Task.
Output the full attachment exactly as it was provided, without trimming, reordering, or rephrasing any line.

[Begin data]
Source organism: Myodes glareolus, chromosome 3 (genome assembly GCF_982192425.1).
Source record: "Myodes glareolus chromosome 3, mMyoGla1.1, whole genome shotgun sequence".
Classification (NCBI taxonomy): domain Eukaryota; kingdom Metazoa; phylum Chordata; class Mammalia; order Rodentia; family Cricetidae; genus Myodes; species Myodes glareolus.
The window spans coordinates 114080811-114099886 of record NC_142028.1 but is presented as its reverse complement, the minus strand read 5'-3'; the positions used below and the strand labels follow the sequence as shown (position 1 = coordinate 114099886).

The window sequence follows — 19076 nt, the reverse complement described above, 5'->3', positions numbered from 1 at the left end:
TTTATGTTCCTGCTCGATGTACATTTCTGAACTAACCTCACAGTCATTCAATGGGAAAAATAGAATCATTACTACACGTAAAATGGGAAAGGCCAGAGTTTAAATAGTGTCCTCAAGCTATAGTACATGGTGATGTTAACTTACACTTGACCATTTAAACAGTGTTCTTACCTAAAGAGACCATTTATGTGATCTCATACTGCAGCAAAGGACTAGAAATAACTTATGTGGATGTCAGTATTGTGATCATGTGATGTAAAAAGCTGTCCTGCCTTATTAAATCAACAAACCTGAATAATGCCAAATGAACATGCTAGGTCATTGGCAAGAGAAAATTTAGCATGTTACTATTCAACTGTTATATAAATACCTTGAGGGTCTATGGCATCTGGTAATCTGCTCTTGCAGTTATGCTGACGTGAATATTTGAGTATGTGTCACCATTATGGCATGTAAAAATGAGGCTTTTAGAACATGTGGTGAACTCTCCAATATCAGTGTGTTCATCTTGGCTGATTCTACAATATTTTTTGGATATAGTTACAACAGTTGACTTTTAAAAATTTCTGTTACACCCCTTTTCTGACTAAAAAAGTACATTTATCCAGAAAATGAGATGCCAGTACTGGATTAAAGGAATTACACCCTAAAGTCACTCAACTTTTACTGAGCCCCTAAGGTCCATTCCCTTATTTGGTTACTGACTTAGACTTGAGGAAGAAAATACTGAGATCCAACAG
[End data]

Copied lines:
Source organism: Myodes glareolus, chromosome 3 (genome assembly GCF_982192425.1).
Source record: "Myodes glareolus chromosome 3, mMyoGla1.1, whole genome shotgun sequence".
Classification (NCBI taxonomy): domain Eukaryota; kingdom Metazoa; phylum Chordata; class Mammalia; order Rodentia; family Cricetidae; genus Myodes; species Myodes glareolus.
The window spans coordinates 114080811-114099886 of record NC_142028.1 but is presented as its reverse complement, the minus strand read 5'-3'; the positions used below and the strand labels follow the sequence as shown (position 1 = coordinate 114099886).

The window sequence follows — 19076 nt, the reverse complement described above, 5'->3', positions numbered from 1 at the left end:
TTTATGTTCCTGCTCGATGTACATTTCTGAACTAACCTCACAGTCATTCAATGGGAAAAATAGAATCATTACTACACGTAAAATGGGAAAGGCCAGAGTTTAAATAGTGTCCTCAAGCTATAGTACATGGTGATGTTAACTTACACTTGACCATTTAAACAGTGTTCTTACCTAAAGAGACCATTTATGTGATCTCATACTGCAGCAAAGGACTAGAAATAACTTATGTGGATGTCAGTATTGTGATCATGTGATGTAAAAAGCTGTCCTGCCTTATTAAATCAACAAACCTGAATAATGCCAAATGAACATGCTAGGTCATTGGCAAGAGAAAATTTAGCATGTTACTATTCAACTGTTATATAAATACCTTGAGGGTCTATGGCATCTGGTAATCTGCTCTTGCAGTTATGCTGACGTGAATATTTGAGTATGTGTCACCATTATGGCATGTAAAAATGAGGCTTTTAGAACATGTGGTGAACTCTCCAATATCAGTGTGTTCATCTTGGCTGATTCTACAATATTTTTTGGATATAGTTACAACAGTTGACTTTTAAAAATTTCTGTTACACCCCTTTTCTGACTAAAAAAGTACATTTATCCAGAAAATGAGATGCCAGTACTGGATTAAAGGAATTACACCCTAAAGTCACTCAACTTTTACTGAGCCCCTAAGGTCCATTCCCTTATTTGGTTACTGACTTAGACTTGAGGAAGAAAATACTGAGATCCAACAG